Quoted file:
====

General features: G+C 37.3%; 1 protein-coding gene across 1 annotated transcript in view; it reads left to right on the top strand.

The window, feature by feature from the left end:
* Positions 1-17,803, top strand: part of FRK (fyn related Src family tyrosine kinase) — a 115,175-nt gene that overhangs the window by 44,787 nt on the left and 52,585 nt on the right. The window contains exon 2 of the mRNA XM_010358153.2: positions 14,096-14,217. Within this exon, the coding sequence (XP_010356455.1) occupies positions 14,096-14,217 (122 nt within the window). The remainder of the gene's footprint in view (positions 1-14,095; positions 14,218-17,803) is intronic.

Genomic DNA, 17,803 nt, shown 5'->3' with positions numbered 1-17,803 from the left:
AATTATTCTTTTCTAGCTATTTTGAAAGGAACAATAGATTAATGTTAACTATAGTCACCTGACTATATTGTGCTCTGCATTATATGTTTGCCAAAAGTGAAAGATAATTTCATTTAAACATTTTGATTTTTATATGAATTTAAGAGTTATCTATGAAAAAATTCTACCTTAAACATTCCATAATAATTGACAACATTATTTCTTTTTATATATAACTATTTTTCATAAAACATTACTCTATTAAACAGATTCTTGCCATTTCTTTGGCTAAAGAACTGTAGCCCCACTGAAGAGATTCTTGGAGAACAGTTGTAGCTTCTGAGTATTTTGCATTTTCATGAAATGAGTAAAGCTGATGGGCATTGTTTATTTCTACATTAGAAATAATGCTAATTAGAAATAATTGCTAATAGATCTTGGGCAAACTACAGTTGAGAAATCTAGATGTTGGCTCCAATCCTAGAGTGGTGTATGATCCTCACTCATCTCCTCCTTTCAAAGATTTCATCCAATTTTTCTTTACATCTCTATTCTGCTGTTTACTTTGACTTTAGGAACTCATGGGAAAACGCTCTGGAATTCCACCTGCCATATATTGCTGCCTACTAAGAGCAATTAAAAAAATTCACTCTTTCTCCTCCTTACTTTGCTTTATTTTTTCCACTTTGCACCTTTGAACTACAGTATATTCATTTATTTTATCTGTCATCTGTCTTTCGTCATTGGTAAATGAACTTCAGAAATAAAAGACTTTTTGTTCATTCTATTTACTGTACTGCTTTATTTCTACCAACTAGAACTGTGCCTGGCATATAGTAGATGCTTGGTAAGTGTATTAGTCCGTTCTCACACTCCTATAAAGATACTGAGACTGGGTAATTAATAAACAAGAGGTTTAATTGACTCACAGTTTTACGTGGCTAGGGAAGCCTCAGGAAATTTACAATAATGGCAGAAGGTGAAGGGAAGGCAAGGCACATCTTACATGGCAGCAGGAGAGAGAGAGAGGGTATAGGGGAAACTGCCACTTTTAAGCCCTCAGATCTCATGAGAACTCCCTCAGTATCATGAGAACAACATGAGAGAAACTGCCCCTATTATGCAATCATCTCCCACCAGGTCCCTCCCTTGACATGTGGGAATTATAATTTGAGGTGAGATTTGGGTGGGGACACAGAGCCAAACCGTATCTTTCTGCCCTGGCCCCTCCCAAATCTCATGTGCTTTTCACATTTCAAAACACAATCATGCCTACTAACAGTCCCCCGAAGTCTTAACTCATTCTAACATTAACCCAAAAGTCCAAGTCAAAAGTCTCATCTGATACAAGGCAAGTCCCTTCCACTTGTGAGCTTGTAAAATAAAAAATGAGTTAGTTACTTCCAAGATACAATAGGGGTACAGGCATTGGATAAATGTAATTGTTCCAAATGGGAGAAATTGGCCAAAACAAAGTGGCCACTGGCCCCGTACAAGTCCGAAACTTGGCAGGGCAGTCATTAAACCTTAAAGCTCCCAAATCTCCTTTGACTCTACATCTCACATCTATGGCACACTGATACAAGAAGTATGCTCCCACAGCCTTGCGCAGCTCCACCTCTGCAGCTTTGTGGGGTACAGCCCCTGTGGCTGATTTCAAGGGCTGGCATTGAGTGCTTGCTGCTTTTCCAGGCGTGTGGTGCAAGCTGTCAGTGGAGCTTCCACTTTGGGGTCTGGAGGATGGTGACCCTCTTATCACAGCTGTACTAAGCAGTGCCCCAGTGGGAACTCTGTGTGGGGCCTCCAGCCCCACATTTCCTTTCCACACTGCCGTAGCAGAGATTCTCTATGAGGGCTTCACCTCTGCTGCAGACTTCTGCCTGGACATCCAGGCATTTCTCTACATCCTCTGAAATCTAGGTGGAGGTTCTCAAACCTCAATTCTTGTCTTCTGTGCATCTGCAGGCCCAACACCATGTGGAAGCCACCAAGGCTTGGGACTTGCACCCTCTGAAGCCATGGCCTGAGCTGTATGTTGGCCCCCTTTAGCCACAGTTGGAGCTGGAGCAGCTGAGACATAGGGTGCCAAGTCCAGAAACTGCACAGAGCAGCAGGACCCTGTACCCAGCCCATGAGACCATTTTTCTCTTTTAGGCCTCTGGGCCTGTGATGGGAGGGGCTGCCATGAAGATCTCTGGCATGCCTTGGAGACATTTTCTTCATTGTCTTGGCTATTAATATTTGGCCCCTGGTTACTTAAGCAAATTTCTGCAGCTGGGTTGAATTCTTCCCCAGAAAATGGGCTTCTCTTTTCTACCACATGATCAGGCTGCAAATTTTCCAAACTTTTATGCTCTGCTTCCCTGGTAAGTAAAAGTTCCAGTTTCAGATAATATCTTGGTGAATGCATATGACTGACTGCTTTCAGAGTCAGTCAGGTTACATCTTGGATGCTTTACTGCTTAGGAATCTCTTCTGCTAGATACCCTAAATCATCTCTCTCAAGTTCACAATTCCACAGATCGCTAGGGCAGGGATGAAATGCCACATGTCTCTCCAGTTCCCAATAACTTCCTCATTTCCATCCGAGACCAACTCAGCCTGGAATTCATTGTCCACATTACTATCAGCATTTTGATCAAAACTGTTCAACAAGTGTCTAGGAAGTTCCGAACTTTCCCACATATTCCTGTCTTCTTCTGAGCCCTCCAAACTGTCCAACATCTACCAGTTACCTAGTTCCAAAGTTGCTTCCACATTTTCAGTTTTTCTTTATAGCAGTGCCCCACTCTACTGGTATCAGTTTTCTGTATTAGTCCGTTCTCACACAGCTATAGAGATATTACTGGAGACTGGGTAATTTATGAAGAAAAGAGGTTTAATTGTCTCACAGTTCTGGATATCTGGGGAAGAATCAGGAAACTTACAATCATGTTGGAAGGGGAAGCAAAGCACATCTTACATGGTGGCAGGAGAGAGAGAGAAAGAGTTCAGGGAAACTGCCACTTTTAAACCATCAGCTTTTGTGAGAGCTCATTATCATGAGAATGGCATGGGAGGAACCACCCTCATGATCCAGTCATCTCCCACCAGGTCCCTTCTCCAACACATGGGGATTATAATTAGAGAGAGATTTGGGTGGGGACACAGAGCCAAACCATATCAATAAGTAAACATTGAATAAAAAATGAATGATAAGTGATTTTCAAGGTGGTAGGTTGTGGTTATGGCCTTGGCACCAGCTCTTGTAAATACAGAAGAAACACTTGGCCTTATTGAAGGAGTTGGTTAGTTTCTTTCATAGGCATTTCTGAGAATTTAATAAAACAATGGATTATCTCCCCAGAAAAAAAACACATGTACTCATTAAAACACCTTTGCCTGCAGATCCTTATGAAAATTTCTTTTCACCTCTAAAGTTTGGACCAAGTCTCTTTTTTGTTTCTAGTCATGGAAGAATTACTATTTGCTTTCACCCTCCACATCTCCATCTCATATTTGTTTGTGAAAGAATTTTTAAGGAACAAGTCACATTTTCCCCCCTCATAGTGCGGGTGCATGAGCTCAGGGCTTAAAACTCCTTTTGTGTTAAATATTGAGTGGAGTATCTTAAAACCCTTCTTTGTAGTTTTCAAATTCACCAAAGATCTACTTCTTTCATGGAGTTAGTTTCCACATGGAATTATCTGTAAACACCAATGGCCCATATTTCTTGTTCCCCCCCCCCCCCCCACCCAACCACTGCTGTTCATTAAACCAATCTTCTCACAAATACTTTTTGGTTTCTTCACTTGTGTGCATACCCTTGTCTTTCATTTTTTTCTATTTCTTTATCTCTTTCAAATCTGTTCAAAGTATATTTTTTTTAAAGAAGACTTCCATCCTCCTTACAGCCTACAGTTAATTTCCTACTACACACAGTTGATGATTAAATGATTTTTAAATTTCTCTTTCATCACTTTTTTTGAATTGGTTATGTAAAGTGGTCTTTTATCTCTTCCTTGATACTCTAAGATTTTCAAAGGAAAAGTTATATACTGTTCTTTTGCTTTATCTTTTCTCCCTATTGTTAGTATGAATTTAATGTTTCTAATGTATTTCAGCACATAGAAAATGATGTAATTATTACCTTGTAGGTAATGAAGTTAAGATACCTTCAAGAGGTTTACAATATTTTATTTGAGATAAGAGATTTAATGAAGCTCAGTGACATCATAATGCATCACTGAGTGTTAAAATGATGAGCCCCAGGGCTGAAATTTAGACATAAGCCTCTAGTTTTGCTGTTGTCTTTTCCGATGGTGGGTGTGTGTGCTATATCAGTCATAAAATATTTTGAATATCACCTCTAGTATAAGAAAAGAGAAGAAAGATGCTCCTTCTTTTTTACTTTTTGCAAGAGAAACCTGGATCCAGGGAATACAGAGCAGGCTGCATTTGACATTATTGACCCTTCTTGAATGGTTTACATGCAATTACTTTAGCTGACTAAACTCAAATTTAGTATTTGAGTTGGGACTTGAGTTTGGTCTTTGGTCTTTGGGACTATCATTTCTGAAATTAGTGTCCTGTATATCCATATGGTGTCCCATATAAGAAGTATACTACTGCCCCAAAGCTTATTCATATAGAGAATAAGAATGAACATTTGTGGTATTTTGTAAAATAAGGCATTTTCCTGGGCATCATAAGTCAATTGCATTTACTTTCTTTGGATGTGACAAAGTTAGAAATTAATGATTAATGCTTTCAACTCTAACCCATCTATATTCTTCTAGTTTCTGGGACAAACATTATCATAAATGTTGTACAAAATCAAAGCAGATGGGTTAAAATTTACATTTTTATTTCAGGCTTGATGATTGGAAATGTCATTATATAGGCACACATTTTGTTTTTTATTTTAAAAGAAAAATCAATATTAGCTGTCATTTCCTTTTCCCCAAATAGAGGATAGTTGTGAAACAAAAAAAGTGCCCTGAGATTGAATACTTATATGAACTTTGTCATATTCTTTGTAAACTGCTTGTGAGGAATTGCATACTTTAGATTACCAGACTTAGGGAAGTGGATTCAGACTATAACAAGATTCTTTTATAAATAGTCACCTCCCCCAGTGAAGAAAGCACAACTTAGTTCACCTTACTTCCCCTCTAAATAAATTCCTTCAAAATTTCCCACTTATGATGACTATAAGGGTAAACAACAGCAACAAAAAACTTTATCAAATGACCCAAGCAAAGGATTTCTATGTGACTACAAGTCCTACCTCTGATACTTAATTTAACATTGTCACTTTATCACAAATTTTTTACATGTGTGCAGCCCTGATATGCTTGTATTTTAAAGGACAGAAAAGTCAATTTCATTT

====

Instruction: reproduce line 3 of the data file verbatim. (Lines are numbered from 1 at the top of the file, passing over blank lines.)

* Positions 1-17,803, top strand: part of FRK (fyn related Src family tyrosine kinase) — a 115,175-nt gene that overhangs the window by 44,787 nt on the left and 52,585 nt on the right. The window contains exon 2 of the mRNA XM_010358153.2: positions 14,096-14,217. Within this exon, the coding sequence (XP_010356455.1) occupies positions 14,096-14,217 (122 nt within the window). The remainder of the gene's footprint in view (positions 1-14,095; positions 14,218-17,803) is intronic.